Coke’s Practices Have No Place on Campus
UCLA Should no Longer Support Company’s Alleged Human Rights, Environmental Violations

By Aliya Hussaini
Daily Bruin
February 28, 2006

Some would say that all people can be divided into two categories: Coke drinkers and Pepsi drinkers. So what am I? I am definitely not a Coke drinker. It is not because Coke is too fizzy or too sweet, it's because Coke is too deadly.

I'm not talking about the health risks posed by Coke (I am sure there are health risks associated with drinking any soda, regardless of the brand). I'm talking about the incidents that have allegedly taken place in Columbia, India, Turkey and Indonesia because of the Coca-Cola Company's bad labor and environmental practices.

The most recent incidents have taken place in Colombia, where labor union leaders have allegedly been targeted and killed by paramilitary personnel who want to break up the labor movement, according to the Daily Vanguard, Portland State University's newspaper.

Even though eight union leaders have been killed so far and hundreds have been fired, Coca-Cola management continues to turn a blind eye to the situation, the United Students Against Sweatshops says on its Web site.

Allegations of human rights abuses and environmental degradation have also been made in Turkey and Indonesia, according to a Jan. 23 BusinessWeek article.

One could argue that this situation benefits Coke, since not having to negotiate higher wages and benefits with workers equals more money. The employees help the Coca-Cola Company make $6.4 billion in sales per year, according to the company Web site, and they deserve a safe work environment. Instead, Coke has denied any connection to these human rights violations, according to the BBC.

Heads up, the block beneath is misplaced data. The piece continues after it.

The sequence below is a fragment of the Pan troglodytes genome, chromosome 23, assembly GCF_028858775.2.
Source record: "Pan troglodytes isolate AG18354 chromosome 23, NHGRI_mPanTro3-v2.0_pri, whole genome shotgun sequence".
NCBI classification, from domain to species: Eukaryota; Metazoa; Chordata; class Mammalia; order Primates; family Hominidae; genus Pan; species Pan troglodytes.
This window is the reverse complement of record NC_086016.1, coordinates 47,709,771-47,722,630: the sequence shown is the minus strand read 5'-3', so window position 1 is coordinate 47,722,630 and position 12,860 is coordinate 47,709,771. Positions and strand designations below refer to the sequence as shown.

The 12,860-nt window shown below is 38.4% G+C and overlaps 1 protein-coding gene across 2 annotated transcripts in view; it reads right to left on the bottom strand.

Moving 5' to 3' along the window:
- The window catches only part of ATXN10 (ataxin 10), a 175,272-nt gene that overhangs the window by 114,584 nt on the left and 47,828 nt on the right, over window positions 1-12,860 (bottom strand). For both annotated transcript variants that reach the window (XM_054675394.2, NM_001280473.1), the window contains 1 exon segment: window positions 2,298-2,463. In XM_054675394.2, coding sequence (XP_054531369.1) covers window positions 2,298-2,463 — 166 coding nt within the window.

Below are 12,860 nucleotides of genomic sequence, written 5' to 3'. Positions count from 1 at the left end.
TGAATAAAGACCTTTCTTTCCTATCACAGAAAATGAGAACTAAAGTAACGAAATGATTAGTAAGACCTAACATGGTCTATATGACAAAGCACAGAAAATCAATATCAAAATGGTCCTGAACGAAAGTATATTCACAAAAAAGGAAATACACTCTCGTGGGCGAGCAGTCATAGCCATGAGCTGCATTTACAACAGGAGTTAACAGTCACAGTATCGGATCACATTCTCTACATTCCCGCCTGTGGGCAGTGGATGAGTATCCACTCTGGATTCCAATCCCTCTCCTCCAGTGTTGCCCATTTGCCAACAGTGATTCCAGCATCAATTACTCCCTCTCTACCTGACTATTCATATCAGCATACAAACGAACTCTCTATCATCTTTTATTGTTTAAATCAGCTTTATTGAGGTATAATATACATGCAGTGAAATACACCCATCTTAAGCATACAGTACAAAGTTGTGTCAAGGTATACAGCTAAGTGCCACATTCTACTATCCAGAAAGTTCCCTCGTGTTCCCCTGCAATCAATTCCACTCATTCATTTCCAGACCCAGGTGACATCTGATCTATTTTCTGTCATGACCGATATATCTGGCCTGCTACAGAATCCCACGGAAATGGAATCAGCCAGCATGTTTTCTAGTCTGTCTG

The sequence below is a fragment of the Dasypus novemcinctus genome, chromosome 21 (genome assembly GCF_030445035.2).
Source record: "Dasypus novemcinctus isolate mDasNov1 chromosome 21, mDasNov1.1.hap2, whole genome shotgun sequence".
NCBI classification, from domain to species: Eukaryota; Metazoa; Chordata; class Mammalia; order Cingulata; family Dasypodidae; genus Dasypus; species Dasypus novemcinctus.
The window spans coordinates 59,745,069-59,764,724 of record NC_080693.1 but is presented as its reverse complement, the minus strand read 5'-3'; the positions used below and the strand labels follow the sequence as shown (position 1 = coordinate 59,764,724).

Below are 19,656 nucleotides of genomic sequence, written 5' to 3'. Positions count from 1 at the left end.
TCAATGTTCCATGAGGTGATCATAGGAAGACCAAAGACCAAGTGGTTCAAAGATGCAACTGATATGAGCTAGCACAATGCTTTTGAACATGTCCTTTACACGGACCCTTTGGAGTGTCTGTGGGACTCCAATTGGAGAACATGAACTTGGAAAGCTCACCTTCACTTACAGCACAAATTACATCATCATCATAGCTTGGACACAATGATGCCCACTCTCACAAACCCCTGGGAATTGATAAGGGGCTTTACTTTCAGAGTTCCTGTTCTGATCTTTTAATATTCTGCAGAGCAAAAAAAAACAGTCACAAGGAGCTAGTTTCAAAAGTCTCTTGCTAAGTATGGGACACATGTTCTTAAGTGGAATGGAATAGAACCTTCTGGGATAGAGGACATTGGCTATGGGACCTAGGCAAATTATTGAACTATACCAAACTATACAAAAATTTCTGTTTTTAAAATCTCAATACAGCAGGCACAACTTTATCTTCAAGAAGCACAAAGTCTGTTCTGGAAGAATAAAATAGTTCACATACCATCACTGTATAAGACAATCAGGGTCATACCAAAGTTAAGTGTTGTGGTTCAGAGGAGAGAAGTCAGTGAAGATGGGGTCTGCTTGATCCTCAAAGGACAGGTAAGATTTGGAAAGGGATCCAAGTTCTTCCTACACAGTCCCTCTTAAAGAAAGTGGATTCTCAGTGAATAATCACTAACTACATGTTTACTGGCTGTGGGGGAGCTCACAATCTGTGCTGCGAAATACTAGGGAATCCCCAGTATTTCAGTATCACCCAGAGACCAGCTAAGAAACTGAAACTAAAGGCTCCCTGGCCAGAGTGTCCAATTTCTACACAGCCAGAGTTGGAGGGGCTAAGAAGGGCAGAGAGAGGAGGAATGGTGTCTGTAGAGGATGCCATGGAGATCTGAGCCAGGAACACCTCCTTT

Indiaresource.org reports that Coke bottling plants in India have been extracting an excess of groundwater and are therefore creating severe water shortages. In order to continue its current production rate, Coke has had to drill deeper and deeper. This results in water that smells and tastes strange.

Further investigation has proven the water to be unfit for human consumption because it has been contaminated. But Coke continues to sell its poisoned drinks. Have a Coke and a smile? More like have a Coke and some DDT.

While Coke management may be ignoring the robbing of people's livelihood, we should not. Currently Coke is the beverage provider of the Associated Students UCLA. As we continue to consume Coke products (including Sprite, Minute Maid, Nestea, Odwalla and Fanta), we send a message that such human rights infringements are acceptable. We as students at UCLA have an opportunity to change that message. Many campuses nationwide have already successfully kicked Coke off their campus, including New York University, Rutgers University and Oberlin College.

My personal favorite soda was Vanilla Coke, and no other vanilla cola measures up. But I would rather not drink it than know that the brand name I support is one that also supports the blatant abuse of its workers and consumers.

Hussaini is a fourth-year political science and history student and a member of the Coke-Free Campus movement.

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